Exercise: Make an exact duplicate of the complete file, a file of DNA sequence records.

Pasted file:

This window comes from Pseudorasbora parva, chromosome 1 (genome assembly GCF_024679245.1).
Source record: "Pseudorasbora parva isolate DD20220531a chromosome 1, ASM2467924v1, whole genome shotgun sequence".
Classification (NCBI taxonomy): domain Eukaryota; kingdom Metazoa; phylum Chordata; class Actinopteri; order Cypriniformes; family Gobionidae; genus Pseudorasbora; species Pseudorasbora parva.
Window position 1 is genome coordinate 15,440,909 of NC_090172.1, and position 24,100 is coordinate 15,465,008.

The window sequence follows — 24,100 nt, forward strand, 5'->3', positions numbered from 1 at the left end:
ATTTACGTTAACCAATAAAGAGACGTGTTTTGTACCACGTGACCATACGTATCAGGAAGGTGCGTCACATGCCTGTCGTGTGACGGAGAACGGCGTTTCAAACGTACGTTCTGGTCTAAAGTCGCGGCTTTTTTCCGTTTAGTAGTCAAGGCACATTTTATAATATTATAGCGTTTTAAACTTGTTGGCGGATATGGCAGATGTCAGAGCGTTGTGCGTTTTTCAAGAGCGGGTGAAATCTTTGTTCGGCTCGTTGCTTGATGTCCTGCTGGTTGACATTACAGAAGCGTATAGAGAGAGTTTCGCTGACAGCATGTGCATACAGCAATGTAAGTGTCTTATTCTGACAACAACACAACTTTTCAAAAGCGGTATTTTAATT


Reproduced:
This window comes from Pseudorasbora parva, chromosome 1 (genome assembly GCF_024679245.1).
Source record: "Pseudorasbora parva isolate DD20220531a chromosome 1, ASM2467924v1, whole genome shotgun sequence".
Classification (NCBI taxonomy): domain Eukaryota; kingdom Metazoa; phylum Chordata; class Actinopteri; order Cypriniformes; family Gobionidae; genus Pseudorasbora; species Pseudorasbora parva.
Window position 1 is genome coordinate 15,440,909 of NC_090172.1, and position 24,100 is coordinate 15,465,008.

The window sequence follows — 24,100 nt, forward strand, 5'->3', positions numbered from 1 at the left end:
ATTTACGTTAACCAATAAAGAGACGTGTTTTGTACCACGTGACCATACGTATCAGGAAGGTGCGTCACATGCCTGTCGTGTGACGGAGAACGGCGTTTCAAACGTACGTTCTGGTCTAAAGTCGCGGCTTTTTTCCGTTTAGTAGTCAAGGCACATTTTATAATATTATAGCGTTTTAAACTTGTTGGCGGATATGGCAGATGTCAGAGCGTTGTGCGTTTTTCAAGAGCGGGTGAAATCTTTGTTCGGCTCGTTGCTTGATGTCCTGCTGGTTGACATTACAGAAGCGTATAGAGAGAGTTTCGCTGACAGCATGTGCATACAGCAATGTAAGTGTCTTATTCTGACAACAACACAACTTTTCAAAAGCGGTATTTTAATT